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4 of the biggest safety risks for hospital workers

On Behalf of | Dec 5, 2023 | Workers' Compensation |

Working in a hospital is a very stable form of employment. People will always require medical support when dealing with injuries, overcoming illnesses and having babies. Most people get into medical work because they like to have a positive impact on other people. They may also view medicine as a relatively low-risk profession.

However, workplace safety statistics paint a very different picture. Those who work in hospital settings are at higher risk than professionals in almost any other private sector industry for an on-the-job injury. While medical work may not be the deadliest profession, it is one of the career paths with the highest likelihood of an injury on the job. The following are four of the most significant reasons why hospital work is so dangerous.

Pushing one’s body too far

The number one cause of hospital worker injuries is overexertion and the resulting bodily reaction it produces. Some hospital workers will throw out their backs or damage a joint when lifting a heavy patient. Others may develop repetitive stress injuries from frequently engaging in the same job responsibilities. Roughly 48% of lost-time incidents relate to overexertion.

Slips, trips and falls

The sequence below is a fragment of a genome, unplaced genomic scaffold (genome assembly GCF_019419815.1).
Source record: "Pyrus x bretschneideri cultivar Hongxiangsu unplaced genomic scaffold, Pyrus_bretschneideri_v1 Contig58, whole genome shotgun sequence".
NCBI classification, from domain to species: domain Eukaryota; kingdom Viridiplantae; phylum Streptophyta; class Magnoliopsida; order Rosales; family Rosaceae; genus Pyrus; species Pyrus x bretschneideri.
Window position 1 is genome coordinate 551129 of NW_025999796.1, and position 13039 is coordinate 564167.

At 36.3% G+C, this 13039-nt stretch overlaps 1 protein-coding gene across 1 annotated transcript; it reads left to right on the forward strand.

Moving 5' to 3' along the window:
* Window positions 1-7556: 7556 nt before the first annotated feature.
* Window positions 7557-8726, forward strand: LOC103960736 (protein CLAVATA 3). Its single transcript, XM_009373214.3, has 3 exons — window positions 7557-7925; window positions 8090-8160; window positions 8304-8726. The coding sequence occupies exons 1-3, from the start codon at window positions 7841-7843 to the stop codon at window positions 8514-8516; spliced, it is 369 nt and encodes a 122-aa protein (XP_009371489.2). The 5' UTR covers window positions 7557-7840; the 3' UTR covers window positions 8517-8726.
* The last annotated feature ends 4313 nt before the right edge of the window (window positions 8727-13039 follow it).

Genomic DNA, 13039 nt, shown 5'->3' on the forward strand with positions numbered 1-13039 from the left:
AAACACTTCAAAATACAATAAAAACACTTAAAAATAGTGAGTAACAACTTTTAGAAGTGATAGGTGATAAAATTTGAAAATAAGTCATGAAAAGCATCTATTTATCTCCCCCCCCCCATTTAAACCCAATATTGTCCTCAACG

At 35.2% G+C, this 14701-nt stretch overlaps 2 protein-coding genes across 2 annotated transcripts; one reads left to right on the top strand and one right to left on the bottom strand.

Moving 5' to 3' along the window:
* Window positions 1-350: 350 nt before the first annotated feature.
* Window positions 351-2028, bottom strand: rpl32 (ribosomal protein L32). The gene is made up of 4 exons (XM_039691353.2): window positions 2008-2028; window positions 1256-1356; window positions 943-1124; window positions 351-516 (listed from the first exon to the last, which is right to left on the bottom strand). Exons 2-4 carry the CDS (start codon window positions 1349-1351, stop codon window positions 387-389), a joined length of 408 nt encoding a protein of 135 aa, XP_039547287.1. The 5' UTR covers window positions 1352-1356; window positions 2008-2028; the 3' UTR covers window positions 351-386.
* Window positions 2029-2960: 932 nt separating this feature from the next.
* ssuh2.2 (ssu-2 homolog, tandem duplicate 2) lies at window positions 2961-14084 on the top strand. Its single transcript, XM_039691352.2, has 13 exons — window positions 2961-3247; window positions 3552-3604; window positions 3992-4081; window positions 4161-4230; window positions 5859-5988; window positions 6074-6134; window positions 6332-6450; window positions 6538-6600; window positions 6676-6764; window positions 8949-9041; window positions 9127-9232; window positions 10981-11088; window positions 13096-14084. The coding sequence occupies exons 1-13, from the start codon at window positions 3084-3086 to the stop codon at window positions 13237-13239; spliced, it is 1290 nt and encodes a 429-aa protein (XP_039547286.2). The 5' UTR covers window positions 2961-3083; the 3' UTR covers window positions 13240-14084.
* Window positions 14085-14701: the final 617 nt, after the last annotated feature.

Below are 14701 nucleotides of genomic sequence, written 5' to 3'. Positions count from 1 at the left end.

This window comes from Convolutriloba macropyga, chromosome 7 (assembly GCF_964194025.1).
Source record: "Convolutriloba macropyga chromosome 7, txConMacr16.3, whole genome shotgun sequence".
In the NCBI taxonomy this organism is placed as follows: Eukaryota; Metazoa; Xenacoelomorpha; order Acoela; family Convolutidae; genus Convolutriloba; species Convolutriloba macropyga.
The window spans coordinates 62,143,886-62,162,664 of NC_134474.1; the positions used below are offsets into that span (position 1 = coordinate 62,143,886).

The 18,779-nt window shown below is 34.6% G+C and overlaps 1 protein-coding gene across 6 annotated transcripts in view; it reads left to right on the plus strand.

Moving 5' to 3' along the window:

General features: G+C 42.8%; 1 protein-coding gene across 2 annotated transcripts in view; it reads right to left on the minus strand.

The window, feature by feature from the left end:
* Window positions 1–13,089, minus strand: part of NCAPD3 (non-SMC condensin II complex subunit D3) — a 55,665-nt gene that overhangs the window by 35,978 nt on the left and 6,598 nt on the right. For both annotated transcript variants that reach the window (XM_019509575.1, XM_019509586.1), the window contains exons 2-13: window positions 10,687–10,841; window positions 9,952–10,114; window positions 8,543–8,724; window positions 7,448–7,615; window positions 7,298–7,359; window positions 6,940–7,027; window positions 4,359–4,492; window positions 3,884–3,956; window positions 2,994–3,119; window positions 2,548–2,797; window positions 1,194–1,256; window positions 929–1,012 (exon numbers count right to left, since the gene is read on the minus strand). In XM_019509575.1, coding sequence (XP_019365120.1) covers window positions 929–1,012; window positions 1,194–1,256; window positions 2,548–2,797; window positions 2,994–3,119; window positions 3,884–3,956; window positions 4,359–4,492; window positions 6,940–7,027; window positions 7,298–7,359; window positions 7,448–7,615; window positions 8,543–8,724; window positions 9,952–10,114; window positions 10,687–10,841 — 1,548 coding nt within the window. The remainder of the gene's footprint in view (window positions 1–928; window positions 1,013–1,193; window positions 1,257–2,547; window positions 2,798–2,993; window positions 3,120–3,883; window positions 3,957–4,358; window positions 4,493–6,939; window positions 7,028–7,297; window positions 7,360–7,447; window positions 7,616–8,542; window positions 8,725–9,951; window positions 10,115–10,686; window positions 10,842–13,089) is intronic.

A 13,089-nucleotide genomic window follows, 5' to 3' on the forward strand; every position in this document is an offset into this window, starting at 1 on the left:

Hospital workers often need to rush from one location to another. They could very easily lose traction on the floor, especially if they counter spill of some sort. Workers can break bones or develop traumatic brain injuries because of a slip or fall on the job. Such scenarios account for 25% of lost time incidents at hospitals.

Accidental contact with objects

There are many high-risk items in a hospital setting. Nurses may handle syringes and other sharp items that could cause lacerations and expose them to pathogens. Even artificial external defibrillators could injure a person through accidental contact. Coming into contact with an item is responsible for another 13% of reported hospital worker injuries, while substance exposure causes another 4%.

Patient violence

The final entry on the list of top job hazards is physical violence from patients. Those seeking medical care could become aggressive for many different reasons. Perhaps they are currently in state custody and afraid of incarceration or returning to prison. Maybe they have an adverse reaction to medication, or perhaps they struggle with cognitive decline caused by advanced age. Aggressive and combative patients can cause serious injury to healthcare professionals and are responsible for another 9% of worker injuries.

Medical workers who must take a leave of absence because of health issues caused by their work may qualify for workers’ compensation benefits. Applying for workers’ compensation can cover the treatment costs for hospital workers and possibly provide them with disability benefits until they can return to work.